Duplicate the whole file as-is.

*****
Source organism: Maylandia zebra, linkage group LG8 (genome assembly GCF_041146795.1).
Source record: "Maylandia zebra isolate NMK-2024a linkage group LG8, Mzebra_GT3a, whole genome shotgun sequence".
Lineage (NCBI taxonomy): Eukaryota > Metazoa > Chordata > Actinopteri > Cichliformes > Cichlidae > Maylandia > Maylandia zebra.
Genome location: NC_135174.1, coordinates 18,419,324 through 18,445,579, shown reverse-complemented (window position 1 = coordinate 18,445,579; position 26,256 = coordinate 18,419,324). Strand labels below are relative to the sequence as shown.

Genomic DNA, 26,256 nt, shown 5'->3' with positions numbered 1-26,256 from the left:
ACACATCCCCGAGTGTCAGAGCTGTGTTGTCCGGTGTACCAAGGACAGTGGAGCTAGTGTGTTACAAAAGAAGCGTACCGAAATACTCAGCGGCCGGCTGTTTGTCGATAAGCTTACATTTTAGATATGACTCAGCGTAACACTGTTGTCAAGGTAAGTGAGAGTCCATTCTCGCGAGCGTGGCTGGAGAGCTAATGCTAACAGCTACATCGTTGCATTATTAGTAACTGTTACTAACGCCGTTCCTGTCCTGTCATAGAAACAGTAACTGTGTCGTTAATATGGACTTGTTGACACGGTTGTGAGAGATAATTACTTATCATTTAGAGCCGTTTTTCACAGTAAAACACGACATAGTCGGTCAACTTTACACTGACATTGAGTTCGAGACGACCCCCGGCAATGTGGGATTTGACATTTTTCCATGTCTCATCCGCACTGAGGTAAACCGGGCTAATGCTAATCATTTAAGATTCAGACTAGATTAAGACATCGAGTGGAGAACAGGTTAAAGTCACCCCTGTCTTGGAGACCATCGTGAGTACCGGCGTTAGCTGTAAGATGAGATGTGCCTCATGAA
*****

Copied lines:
Source organism: Maylandia zebra, linkage group LG8 (genome assembly GCF_041146795.1).
Source record: "Maylandia zebra isolate NMK-2024a linkage group LG8, Mzebra_GT3a, whole genome shotgun sequence".
Lineage (NCBI taxonomy): Eukaryota > Metazoa > Chordata > Actinopteri > Cichliformes > Cichlidae > Maylandia > Maylandia zebra.
Genome location: NC_135174.1, coordinates 18,419,324 through 18,445,579, shown reverse-complemented (window position 1 = coordinate 18,445,579; position 26,256 = coordinate 18,419,324). Strand labels below are relative to the sequence as shown.

Genomic DNA, 26,256 nt, shown 5'->3' with positions numbered 1-26,256 from the left:
ACACATCCCCGAGTGTCAGAGCTGTGTTGTCCGGTGTACCAAGGACAGTGGAGCTAGTGTGTTACAAAAGAAGCGTACCGAAATACTCAGCGGCCGGCTGTTTGTCGATAAGCTTACATTTTAGATATGACTCAGCGTAACACTGTTGTCAAGGTAAGTGAGAGTCCATTCTCGCGAGCGTGGCTGGAGAGCTAATGCTAACAGCTACATCGTTGCATTATTAGTAACTGTTACTAACGCCGTTCCTGTCCTGTCATAGAAACAGTAACTGTGTCGTTAATATGGACTTGTTGACACGGTTGTGAGAGATAATTACTTATCATTTAGAGCCGTTTTTCACAGTAAAACACGACATAGTCGGTCAACTTTACACTGACATTGAGTTCGAGACGACCCCCGGCAATGTGGGATTTGACATTTTTCCATGTCTCATCCGCACTGAGGTAAACCGGGCTAATGCTAATCATTTAAGATTCAGACTAGATTAAGACATCGAGTGGAGAACAGGTTAAAGTCACCCCTGTCTTGGAGACCATCGTGAGTACCGGCGTTAGCTGTAAGATGAGATGTGCCTCATGAA